Critical assessment of Singapore’s AI Governance Framework

Singapore released their AI governance framework in June to help organisations navigate new AI technologies. While it stands up as a credible first edition, there is some way to go in honing the document into a succinct and practical guide that can give decision makers a clear and actionable path.


Like their counterparts around the world, the Singaporean government was a huge supporter of digital technologies in the early part of this decade, establishing the Smart Nation initiative. And like many governments, the early enthusiasm gave way to weariness as reports of data privacy issues have surfaced around the world, and more alarmingly, emerging AI technologies being used by bad actors. We have lately seen a series of white papers, guidelines and frameworks by governments proposing best practice AI, here are just a few:

We’ll focus on Singapore’s. There is a lot of great practical advice in this paper, there is also a lot of other stuff. Because the document is reasonably long, it’s difficult for a decision make to know:

  • What is important and requires focus.
  • What is applicable/non-applicable.
  • What is achievable or difficult.
  • What new skills are needed, if any.

If one treats the framework as a checklist they would soon find it’s too large and unwieldy to use, defeating the purpose of the document. However, it is unlikely to even reach this stage as it may be technically daunting for most decision makers, fraught with domain specific terminology and statistical concepts. We’ll go through it and sift out those topics that need to be treated. so we have a concise “… framework that helps translate ethical principles into pragmatic measures that businesses can adopt.”

Guiding Principles

There are two guiding principles that are used to promote trust and understanding:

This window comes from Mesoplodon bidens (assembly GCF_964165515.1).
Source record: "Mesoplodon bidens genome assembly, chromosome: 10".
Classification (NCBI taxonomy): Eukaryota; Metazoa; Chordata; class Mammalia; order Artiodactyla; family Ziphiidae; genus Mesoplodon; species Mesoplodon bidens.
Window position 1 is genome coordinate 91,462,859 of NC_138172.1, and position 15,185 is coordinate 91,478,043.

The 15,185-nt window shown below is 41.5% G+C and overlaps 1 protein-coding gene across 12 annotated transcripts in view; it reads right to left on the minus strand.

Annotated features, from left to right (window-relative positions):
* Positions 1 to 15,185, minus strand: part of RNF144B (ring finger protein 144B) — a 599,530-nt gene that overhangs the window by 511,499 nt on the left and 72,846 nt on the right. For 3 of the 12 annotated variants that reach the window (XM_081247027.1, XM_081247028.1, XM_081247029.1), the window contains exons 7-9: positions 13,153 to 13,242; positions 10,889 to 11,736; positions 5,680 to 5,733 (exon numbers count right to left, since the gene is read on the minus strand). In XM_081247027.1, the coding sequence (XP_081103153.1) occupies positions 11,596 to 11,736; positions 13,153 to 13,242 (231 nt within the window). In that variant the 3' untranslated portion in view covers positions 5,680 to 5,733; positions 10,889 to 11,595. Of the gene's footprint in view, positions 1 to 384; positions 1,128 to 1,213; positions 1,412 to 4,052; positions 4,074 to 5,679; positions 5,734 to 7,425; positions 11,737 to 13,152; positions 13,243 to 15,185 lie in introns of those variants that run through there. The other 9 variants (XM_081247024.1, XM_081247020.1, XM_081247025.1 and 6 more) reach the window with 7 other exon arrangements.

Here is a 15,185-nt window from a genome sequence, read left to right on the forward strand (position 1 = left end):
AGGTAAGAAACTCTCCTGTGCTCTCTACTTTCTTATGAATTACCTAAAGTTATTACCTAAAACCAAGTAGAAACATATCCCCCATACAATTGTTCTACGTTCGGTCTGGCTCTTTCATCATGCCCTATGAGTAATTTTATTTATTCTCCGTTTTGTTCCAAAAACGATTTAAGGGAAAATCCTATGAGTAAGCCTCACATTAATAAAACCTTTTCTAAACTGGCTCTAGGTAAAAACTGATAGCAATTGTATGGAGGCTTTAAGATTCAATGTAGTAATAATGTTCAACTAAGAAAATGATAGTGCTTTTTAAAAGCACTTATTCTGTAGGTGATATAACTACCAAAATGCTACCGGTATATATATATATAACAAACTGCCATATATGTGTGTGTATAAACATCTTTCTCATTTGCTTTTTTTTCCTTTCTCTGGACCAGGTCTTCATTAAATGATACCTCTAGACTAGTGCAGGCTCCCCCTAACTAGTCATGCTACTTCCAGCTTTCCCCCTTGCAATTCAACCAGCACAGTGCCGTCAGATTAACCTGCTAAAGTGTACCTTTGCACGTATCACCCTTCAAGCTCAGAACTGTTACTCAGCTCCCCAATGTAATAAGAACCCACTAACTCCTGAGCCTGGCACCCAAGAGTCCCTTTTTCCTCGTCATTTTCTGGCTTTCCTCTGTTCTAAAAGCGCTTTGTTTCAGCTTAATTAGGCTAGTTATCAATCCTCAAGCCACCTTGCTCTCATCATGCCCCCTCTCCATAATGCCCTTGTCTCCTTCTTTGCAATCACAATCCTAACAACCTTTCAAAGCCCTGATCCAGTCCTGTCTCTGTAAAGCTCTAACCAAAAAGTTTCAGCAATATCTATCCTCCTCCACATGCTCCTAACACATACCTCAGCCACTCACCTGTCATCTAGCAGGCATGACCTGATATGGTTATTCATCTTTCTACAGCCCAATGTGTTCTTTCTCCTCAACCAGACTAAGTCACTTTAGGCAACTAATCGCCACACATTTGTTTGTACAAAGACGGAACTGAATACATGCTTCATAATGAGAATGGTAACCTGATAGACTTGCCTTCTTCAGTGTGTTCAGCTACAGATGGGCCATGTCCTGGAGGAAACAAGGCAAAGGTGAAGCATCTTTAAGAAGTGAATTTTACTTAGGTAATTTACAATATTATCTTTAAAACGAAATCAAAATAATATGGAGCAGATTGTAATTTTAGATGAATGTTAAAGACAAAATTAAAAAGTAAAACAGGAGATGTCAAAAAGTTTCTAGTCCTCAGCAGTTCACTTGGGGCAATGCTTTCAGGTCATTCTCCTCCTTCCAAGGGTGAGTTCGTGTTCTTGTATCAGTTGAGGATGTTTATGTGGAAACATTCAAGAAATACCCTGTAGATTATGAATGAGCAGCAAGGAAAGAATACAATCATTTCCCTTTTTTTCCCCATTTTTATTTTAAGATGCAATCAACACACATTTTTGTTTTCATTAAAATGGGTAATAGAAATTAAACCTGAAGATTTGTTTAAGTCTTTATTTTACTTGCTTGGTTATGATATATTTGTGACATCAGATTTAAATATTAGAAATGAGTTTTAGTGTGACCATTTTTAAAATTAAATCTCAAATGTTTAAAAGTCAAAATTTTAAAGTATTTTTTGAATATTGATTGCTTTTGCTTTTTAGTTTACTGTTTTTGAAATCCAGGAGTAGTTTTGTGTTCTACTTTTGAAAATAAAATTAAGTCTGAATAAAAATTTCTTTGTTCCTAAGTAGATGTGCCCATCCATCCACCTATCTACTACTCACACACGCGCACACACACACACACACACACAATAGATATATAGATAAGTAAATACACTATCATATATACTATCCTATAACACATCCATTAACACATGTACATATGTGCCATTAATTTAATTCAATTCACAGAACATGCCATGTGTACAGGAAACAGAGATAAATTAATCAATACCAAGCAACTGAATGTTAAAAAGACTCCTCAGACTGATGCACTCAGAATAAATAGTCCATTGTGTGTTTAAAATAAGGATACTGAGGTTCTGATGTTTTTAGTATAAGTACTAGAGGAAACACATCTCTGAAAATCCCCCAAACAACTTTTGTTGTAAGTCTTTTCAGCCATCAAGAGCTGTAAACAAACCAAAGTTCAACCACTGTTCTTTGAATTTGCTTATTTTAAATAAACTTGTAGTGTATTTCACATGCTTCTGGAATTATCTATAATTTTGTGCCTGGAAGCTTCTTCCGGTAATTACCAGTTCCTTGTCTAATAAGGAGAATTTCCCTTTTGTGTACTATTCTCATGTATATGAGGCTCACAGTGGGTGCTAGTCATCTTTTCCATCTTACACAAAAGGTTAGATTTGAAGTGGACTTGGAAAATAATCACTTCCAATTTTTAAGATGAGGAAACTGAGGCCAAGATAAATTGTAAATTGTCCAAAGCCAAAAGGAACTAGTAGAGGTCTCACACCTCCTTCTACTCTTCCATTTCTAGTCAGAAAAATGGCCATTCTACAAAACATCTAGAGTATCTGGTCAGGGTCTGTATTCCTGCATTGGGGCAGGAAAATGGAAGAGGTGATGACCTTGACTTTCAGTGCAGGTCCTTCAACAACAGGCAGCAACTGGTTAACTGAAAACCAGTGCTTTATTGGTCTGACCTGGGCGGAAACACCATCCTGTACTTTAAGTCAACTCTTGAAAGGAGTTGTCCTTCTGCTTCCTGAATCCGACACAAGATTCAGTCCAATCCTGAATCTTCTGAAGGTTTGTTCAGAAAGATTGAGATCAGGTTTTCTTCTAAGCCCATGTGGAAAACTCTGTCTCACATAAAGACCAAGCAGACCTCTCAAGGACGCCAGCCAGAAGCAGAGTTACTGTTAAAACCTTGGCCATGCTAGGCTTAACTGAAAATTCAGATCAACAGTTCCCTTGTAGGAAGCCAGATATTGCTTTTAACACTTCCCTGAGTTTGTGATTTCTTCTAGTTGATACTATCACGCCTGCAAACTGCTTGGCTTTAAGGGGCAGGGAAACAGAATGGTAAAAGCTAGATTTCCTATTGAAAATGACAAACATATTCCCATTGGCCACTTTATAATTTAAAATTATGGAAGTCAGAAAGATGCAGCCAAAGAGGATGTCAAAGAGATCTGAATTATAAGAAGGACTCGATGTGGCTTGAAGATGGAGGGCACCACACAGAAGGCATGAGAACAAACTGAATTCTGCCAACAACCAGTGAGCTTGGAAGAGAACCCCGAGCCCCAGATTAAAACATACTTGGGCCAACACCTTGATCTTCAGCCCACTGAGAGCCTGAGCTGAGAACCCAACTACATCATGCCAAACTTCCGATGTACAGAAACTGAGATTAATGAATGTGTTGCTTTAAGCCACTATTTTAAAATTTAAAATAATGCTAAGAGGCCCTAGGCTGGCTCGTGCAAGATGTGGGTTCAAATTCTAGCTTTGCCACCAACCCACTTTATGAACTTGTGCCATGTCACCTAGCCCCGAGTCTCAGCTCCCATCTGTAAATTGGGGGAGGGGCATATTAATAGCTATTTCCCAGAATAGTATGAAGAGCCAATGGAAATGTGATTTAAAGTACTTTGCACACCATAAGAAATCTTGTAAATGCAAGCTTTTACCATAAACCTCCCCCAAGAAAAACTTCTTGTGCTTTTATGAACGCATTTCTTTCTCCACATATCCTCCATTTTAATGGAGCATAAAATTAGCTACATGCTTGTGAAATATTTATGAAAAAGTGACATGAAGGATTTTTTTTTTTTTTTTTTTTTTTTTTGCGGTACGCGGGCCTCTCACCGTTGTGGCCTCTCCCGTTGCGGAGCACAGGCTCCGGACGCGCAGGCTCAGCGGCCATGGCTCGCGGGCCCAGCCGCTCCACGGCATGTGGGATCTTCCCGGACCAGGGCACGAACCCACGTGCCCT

1. Decisions made by AI should be explainable, transparent & fair.
  2. AI systems should be human-centric.

Business should be demanding AI technologies are explainable & transparent for reasons of accountability and demonstrating value. On the second point, for customer-centric organisations this is implicit and will already be in practise. It is easier to understand the counter-case; for example a mining company that uses AI to predict locations of rich ore veins will not use human centric AI, they will use rich ore vein centric AI.

The document is then broken down into four sections:

  • Internal Governance Structures and Measures
  • Determining AI Decision-Making Model
  • Operations Management
  • Customer Relationship Management

These will be the focus of this article.

Internal Governance Structures and Measures

“Adapting existing or setting up internal governance structure and measures to incorporate values, risks, and responsibilities relating to algorithmic decision-making.”

The authors list a set of duties that will need to exist to support deployed AI models.

  • Monitoring
  • Maintenance
  • Review
  • Model remediation

I would like to see some more detail of what these duties entail, however that may be difficult to do whilst maintaining generality. It is otherwise reasonably actionable advice and although it seems obvious, many a machine learning model is built with no such support. Following this discussion of roles and responsibilities, we have the discussion of the tools these functions would expect to use; Risk management and internal controls.

“Establishing monitoring and reporting systems as well as processes to ensure that the appropriate level of management is aware of the performance of and other issues relating to the deployed AI.”